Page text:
The Moonlight Ramble is one of the coolest things to do in St. Louis. It’s a late night bike ride from Downtown to Forest Park and back and the two times we have done it have been so much fun. Last year was the first time and we definitely learned from the experience. This time around, we snuck our way to the front of the pack instead of waiting at the rear and we got out quite a bit sooner than if we had waited. There were are lot of people behind us:
The route this year took us from the Solider’s Memorial, down Market, onto the Forest Park Parkway, into the park, over the new Tamm Avenue (gasp — a north/south avenue in STL!?!?!) Bridge, down Oakland Ave., back over the Hampton Bridge, through the park, through the Wash U. Medical School Campus, back onto the Parkway, and back to the Memorial. It was a little bit shorter than last year, but I must say that the ride was much easier — probably a factor of all that exercise we’ve been punishing ourselves with. Art Hill wasn’t nearly as bad as I remember, in fact, I’d go so far as to say that Art Hill was positively Greenbergian. We did stop by the Grand Basin to get a nice picture of the Art Museum though:
The one downside to this year’s event was the massive wreck at the junction between the Parkway and Market Street. We had to dismount and walk our bikes past the accident, which left a woman on the side of the road with serious road rash on her face. Thankfully, the paramedics were on the scene, but that area was dangerous last year as well. Perhaps the organizers will look at a different route to avoid the hilly, narrow, curvy part with numerous storm grates that are perfect for snagging front tires.
Also this year, the weather was fantastic. It was a little bit cooler than last year, but that just made the ride more comfortable. You couldn’t ask for a better scene, and the ability to explore the city by bike is perfect for a STL junkie like myself. A trip to Uncle Bill’s afterwards is always nice.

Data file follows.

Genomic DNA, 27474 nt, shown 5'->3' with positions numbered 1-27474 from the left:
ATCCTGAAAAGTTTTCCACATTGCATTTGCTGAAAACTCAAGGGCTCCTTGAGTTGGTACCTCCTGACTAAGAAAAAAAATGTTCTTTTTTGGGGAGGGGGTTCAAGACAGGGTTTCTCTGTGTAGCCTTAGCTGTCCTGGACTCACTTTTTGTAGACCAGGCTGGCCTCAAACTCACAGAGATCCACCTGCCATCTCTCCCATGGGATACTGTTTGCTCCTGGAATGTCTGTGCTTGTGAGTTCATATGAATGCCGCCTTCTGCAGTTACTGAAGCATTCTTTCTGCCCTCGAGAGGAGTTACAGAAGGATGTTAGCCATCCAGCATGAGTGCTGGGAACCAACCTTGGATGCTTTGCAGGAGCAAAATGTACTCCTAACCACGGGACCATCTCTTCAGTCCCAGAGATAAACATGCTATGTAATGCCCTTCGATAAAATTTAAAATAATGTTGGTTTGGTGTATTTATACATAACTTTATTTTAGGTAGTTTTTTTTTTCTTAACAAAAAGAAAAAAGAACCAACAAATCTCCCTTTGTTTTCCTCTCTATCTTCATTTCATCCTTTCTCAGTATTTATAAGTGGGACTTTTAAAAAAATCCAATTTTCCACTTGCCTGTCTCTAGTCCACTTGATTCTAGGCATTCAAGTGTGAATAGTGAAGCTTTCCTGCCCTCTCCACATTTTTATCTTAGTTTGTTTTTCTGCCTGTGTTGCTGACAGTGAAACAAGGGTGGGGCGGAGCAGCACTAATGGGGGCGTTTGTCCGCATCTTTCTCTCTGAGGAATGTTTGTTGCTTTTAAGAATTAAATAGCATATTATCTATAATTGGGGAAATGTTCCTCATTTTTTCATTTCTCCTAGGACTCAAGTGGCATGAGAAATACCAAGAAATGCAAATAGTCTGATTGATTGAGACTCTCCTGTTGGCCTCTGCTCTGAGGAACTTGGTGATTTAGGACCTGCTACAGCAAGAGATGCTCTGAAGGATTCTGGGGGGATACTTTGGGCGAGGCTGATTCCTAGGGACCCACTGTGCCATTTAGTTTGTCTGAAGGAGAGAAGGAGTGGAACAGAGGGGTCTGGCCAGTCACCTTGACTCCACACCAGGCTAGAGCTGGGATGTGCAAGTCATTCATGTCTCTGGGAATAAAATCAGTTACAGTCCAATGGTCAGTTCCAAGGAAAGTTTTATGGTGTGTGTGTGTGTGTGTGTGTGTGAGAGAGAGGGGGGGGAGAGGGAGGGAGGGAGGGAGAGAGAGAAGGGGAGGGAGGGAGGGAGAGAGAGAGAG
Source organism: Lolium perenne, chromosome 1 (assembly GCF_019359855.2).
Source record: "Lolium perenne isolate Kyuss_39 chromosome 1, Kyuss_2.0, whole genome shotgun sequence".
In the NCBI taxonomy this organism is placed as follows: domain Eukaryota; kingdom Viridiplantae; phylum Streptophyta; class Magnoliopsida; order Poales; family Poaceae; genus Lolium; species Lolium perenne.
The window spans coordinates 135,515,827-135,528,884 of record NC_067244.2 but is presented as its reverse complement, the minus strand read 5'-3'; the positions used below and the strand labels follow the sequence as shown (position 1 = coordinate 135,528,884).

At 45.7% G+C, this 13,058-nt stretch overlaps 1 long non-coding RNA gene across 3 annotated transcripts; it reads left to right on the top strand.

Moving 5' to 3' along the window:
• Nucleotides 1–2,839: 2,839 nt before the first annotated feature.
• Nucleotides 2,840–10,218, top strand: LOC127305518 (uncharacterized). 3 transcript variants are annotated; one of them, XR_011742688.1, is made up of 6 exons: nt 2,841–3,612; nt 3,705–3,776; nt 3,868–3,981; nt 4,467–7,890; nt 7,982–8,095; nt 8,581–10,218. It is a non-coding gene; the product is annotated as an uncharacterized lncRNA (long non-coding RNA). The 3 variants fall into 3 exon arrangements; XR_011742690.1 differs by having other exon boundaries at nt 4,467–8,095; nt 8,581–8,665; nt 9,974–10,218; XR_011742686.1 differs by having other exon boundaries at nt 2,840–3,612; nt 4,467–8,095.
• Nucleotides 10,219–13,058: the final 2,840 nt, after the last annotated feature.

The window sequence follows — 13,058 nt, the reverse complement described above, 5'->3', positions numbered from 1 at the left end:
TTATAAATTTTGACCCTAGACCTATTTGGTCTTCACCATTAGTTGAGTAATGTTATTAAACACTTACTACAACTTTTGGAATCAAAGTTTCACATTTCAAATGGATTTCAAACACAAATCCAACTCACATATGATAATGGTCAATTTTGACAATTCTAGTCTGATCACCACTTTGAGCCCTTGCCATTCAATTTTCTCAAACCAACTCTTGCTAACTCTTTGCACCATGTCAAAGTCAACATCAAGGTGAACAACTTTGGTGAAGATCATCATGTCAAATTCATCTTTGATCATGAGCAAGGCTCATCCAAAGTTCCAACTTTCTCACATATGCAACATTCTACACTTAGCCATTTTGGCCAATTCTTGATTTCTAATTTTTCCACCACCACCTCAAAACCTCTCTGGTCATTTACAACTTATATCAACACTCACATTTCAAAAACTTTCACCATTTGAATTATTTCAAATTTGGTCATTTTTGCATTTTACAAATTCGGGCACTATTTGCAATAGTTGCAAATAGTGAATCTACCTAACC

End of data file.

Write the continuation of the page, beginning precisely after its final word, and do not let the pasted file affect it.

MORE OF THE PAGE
Okay, so this really isn’t a photo of Murphy but we didn’t have a camera on us at the time and he is a Wheaten Terrier so he looks just like this one. While we were at the Peimanns’ new home, helping move in, a woman drove by, asking if we had seen a dog running around. She told us that his name is Murphy, he’s a Wheaten Terrier and is super-friendly. He’ll come up to you when you call him. As soon as she drove off, I spied him the backyard and called him over. And yes, she is absolutely correct, he is such an excitable, sweet, adorable puppy! I just wanted to take him home. But, alas, my conscience said no and we called her to let her know that her puppy has been found. Another dog reunited with its owner. My goodness, we are good!
So, running total: 7 families reunited. If you lost your dog, who you gonna call? The Sherrons!
In honor of the Top Chef Masters finale (I know, it was last week, but we were doing something else that week), Supper Club decided to choose Top Chef Masters recipes to recreate.
Appetizer: Edamame Hummus. None of the Top Chef Masters made an appetizer that would be appetizing to all in the group so Kate branched out. This was a fantastic hummus, made with spinach and edamame. Before you turn your nose up at it because of the spinach, you really don’t taste it at all. The chili paste gives this dip a nice surprise at the end of your bite. If you’re looking to be adventurous, let me know, and I’ll send you the recipe. (I didn’t want to type it up on the blog, I’m lazy, you see.)
Entree: Art Smith’s Fried Chicken Two Ways. Okay, I now understand why he won this challenge with this dish. Both ways were delicious, tender and moist. But if I had to choose one, it would be the fried chicken leg. Maybe it had to do with me craving fried chicken or something like that. Note, though, if you make the fried chicken leg, HALVE the batter mixture and flour! It was ridiculous how much batter that recipe made. We threw most of it away.